A week ago I was in the States and the all the news channels were giving much air time to the so called ‘fiscal cliff’ i.e. what happens if republicans and democrats cannot agree about how best to tackle the USA’s enormous deficit. It was all knockabout stuff, but in the absence of agreement to the contrary, pre-legislated tax increases and reductions in public expenditure take effect from the 1st January, which are potentially so dramatic in their effect that they could throw the country back into recession.
The basic question republicans and democrats are having to consider is should the deficit be reduced by raising taxes or by reducing public expenditure? Most reasonable minded folk agree it should probably be a combination of both, but the debate that is creating much more heat than light is how to strike a balance between reduced spending and higher taxes, and what the pace of deficit reduction needs to be.
Republicans, who control the House of Representatives which passes federal legislation that affects the entire country (although its bills must also be passed by the Senate and further agreed to by the U.S. President before becoming law), are predominantly the ones who don’t support tax increases. Historically, they have also been reluctant to compromise on limits for government borrowing, the third lever, but there are some in the party who are wobbling which could lead to a lot of in-fighting and introspection. This at a time when you’d think that politicians of all persuasions would be looking constructively to find a lasting solution!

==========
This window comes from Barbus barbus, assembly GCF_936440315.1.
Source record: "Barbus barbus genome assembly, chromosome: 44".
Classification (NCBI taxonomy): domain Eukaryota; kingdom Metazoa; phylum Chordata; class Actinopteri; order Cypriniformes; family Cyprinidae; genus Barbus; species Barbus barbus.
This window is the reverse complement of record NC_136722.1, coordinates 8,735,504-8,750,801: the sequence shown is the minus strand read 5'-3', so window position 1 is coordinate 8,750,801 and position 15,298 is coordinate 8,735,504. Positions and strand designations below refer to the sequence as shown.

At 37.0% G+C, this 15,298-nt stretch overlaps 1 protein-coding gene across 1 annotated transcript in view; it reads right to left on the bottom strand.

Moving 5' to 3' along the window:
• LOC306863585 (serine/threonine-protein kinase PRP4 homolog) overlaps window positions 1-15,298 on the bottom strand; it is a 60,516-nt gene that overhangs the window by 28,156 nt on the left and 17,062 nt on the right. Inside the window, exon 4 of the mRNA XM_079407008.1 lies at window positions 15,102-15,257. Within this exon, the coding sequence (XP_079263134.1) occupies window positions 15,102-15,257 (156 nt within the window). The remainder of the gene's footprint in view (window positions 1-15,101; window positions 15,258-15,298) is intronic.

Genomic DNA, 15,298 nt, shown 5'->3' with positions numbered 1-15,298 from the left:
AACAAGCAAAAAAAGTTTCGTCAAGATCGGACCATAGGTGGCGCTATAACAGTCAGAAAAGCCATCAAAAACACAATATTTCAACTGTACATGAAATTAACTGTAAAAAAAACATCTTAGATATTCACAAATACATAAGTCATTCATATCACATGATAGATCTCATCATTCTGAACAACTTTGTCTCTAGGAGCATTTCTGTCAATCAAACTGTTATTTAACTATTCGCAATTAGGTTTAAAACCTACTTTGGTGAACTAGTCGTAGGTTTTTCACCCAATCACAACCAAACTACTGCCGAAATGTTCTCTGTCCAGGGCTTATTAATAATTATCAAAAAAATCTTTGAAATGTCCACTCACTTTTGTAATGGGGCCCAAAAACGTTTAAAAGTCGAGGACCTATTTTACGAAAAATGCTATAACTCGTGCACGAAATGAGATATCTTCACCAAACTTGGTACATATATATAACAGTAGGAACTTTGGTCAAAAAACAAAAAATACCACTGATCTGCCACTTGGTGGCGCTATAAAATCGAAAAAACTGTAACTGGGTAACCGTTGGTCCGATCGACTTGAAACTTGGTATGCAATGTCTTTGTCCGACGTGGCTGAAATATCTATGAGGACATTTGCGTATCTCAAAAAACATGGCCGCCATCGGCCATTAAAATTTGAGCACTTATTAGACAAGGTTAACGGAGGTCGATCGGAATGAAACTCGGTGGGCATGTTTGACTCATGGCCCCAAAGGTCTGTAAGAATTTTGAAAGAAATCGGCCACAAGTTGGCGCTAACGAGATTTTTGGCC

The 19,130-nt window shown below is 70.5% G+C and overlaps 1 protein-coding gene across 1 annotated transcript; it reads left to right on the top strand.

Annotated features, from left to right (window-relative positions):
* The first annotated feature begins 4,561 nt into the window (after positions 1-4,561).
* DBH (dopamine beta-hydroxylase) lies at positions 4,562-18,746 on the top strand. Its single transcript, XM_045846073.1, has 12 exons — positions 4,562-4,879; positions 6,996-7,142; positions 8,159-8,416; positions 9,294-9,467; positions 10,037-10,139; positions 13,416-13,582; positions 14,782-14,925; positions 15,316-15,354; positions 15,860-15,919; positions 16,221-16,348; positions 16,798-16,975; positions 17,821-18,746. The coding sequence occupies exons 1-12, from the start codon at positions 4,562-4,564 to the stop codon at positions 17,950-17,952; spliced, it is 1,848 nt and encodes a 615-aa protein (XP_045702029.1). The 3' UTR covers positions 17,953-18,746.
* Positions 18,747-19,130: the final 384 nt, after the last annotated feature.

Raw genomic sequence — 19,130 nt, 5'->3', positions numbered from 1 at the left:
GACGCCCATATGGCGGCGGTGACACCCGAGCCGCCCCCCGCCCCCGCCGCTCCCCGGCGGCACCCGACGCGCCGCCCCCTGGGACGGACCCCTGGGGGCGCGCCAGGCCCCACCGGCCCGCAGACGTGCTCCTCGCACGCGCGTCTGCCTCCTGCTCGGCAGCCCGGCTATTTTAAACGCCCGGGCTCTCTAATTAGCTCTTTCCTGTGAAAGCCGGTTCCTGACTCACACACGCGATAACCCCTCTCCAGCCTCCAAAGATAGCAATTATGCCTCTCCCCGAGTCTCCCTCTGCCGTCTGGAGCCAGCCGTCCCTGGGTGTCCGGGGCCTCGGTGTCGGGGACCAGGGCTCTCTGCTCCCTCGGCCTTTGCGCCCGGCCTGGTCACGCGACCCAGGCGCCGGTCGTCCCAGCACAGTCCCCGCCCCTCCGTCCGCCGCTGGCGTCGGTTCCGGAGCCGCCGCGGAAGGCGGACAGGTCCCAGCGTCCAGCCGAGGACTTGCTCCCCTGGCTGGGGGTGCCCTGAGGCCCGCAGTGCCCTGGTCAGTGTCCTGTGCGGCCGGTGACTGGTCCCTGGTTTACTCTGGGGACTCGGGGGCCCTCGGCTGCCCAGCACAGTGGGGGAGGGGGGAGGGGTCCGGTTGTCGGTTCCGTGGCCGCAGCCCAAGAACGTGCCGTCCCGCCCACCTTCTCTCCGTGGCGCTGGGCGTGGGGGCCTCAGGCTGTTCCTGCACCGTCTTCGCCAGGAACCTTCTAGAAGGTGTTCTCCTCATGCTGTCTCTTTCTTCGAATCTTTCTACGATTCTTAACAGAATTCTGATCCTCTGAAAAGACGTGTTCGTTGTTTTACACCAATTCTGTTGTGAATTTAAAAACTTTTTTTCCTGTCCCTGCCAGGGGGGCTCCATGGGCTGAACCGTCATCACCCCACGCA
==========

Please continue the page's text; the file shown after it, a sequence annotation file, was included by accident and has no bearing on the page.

Democrats seem to be intent on adding fuel to the fire by proposing a plan weighted heavily in favour of tax increasesand by committing to expenditure cuts that are illusory e.g not spending more on wars in Iraq and Afghanistan. Even mid-state republicans will see through that one. But that’s politics. There are careers to be made, scores to be settled and the next presidential election is only four years away. (Haven’t we just had one?).
Now you’d never see that sort of behaviour in British politics would you? Of course you would. You only have to study George Osborne’s budget statement last week, and not very closely at that, to see the obvious parallels. Still, we only get the governments we deserve because we vote for them.